Thursday, November 19, 2015

The Future of mHealth

by Mary Heekin          

          This Wednesday, November 11th marks the final day of the 2015 mHealth Summit.  This annual conference explores the latest innovations in mobile, connected and telehealth, as well as their impact on healthcare delivery, patient engagement and clinical outcomes.  The growing role of technology in healthcare management and delivery and the diversity of platforms currently employed for health promotion are revolutionizing the healthcare industry.  Within the last two decades, these technologies have moved beyond electronic medical records to include tools such as smartphones, mobile applications, video calling and fitness trackers.  Individuals utilize “a variety of mobile tools including: app-enabled patient portals, telehealth services and text communications” (2015 HIMMS Mobile Technology Survey). These innovations are giving care providers a more optimistic outlook on the future of public health by integrating health more fully into patients’ everyday lives.

            Mobile health technologies offer many advantages in increasing patient knowledge and access to personal health data, individualizing care and encouraging patient engagement.  As a result of the availability of more tangible health indicators, such as blood glucose levels, daily steps and blood pressure measurements, individuals are provided with some of the necessary information to assist them in making informed health decisions.  Patients are empowered to engage in consistent self-management, and studies reveal that people who use mobile health technology are more inclined to follow physicians’ advice and be proactive in their care (Health Information and Management Systems Society, 2015).  In an NIH-sponsored study conducted on the uses and benefits of mobile devices and applications for health care professionals (HCP), many care providers responded positively to the advantages of health technology.  HCPs associate mobile health with greater efficiency when accessing patient data, accuracy in documentation, improved productivity with an average increase in electronic prescriptions and enhanced clinical decision-making. Check out article here.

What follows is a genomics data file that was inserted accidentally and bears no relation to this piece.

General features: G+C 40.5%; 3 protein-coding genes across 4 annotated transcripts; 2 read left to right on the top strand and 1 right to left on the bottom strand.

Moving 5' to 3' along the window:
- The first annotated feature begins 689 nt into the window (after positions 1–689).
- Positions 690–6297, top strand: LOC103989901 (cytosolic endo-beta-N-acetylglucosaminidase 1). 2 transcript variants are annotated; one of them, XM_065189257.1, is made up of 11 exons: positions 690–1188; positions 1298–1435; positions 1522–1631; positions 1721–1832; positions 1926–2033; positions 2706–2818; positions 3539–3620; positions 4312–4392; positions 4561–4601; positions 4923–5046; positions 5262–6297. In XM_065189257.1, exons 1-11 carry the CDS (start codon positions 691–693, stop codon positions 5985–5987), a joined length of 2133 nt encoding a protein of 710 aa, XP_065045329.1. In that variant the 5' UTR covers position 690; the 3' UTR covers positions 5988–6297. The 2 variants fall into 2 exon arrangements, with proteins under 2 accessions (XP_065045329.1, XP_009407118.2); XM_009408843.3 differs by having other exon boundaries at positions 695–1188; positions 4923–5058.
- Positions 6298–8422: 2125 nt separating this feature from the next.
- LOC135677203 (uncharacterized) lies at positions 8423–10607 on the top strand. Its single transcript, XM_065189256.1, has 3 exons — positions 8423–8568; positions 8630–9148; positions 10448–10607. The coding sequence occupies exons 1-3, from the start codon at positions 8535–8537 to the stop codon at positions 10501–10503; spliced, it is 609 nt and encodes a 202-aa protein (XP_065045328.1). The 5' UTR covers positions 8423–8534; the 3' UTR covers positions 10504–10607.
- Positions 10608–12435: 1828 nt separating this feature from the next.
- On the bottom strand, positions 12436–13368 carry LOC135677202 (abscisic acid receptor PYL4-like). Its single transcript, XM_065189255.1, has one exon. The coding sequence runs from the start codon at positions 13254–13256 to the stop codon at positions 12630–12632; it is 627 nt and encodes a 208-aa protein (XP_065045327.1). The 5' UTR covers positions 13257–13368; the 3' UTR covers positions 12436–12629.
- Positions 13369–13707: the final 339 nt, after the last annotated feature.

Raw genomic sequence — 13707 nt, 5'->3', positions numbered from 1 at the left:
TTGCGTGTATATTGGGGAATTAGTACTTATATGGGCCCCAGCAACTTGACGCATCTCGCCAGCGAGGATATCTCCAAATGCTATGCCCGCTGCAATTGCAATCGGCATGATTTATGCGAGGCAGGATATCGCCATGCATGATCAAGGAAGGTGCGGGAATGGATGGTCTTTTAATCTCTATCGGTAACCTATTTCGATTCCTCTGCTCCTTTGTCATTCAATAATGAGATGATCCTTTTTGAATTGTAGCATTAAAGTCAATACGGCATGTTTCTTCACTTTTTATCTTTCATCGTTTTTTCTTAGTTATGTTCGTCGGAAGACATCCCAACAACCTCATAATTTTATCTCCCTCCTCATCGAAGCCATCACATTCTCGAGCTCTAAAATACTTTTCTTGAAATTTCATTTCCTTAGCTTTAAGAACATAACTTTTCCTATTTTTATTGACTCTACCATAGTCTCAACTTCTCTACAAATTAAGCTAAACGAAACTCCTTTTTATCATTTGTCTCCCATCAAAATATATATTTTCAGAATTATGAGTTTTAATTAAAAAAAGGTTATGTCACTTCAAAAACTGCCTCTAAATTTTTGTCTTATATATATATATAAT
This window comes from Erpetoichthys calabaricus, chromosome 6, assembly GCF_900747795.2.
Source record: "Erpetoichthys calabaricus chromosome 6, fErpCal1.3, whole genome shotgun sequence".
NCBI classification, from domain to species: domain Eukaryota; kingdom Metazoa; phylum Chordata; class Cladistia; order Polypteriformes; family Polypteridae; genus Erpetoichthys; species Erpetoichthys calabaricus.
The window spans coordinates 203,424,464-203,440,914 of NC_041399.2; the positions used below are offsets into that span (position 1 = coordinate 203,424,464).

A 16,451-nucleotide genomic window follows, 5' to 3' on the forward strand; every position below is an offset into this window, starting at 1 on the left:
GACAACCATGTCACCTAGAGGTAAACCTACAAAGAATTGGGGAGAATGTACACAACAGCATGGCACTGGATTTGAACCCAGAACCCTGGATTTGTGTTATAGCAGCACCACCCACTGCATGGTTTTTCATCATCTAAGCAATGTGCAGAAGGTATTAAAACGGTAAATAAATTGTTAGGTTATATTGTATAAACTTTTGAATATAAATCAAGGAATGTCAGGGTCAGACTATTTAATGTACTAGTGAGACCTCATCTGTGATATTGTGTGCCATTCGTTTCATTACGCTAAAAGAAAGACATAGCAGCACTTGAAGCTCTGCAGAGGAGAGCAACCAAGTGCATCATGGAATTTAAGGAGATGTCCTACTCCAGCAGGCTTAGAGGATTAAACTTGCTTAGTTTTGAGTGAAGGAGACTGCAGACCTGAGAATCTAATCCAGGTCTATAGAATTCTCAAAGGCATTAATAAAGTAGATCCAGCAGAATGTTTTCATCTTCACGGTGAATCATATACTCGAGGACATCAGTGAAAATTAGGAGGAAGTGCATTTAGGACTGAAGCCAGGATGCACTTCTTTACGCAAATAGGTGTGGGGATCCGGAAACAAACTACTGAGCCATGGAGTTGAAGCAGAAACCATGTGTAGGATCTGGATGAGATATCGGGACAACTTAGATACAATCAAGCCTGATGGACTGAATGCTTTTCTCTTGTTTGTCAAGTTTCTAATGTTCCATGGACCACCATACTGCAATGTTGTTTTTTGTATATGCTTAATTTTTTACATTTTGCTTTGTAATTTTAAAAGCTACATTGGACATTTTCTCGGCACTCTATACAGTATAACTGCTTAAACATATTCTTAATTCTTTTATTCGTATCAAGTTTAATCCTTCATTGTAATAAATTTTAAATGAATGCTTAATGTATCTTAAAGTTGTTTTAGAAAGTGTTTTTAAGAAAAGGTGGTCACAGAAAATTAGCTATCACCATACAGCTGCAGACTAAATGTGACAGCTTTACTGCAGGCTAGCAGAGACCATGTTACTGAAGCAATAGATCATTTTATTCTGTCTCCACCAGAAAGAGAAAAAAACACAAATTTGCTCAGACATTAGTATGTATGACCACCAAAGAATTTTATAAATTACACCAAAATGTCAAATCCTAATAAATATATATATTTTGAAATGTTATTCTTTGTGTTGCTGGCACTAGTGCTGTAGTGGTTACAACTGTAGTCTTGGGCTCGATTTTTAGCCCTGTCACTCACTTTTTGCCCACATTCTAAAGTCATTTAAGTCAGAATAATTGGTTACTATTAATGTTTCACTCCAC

Despite widespread support for the use of technology in improving patient outcomes, long-term benefits from mobile health remain in question.  There is no significant data which might reveal the effect of mhealth on societal burdens, like chronic disease, due largely to the recent application of health information systems.  Will those patients who currently use mobile health technology continue to do so in 5 years, or will these applications face a fate similar to that of many fitness trackers like FitBit: user apathy.  In the midst of these uncertainties, continuous technological advancements are one constant.  Responding to the growing emphasis on outpatient care, mobile, connected and telehealth may be the future of healthcare. 

Additional articles:

Dr. Christiana Hena: A Physician to Many & A Front-Line Provider in the Ebola Crisis

by Callie Jacobs

Jet-black, slicked hair neatly piled into a tight bun reveals a warm, kind face. Wide brown eyes, a rich chocolate color, look out into the audience in front of her. Standing tall, poised in her vibrant floral shawl, she is a woman whose grace and composure is noticeable at first glance. This is Dr. Christiana Hena, a Liberian physician who is visiting the United States to share her perspective as an Ebola front-line care provider.

Dr. Hena was born in Liberia and later attended medical school in Russia. Afterwards, she practiced medicine all over the world; for instance, she lived in Kazakhstan for several years treating patients who were affected by nuclear testing. Meanwhile, in her home country, Liberia was facing a civil war, at the end of which 200,000 people had died—a staggering number, given the fact that the country has a population of about 4.2 million.

In the face of this situation, Dr. Hena felt called to return home to Liberia. Always finding a way to serve the people around her, Dr. Hena began a clinic in her front yard. The clinic, while simple and constructed mostly of hanging shower curtains, served a tremendous role in the surrounding communities. Dr. Hena was one of only 51 doctors in the country, and the dentist who worked at the clinic was the only one for the 200,000 people in the area. Together, they saw about 50 patients a day for hours on end, with patients still waiting in lengthy lines at the end of the day. Meanwhile, 22 community health workers ventured daily into the surrounding 36 communities, treating patients and referring more serious cases to the clinic. The clinic bridged the gap between the community and other services, too. Dr. Hena has now instituted an After School Program in her yard, and she also teaches young men and women various life skills like sewing and collecting data. The clinic has been so successful that Dr. Hena, in partnership with the Building Goodness Foundation, is now building a larger, more permanent structure that will open its doors in the summer of 2016.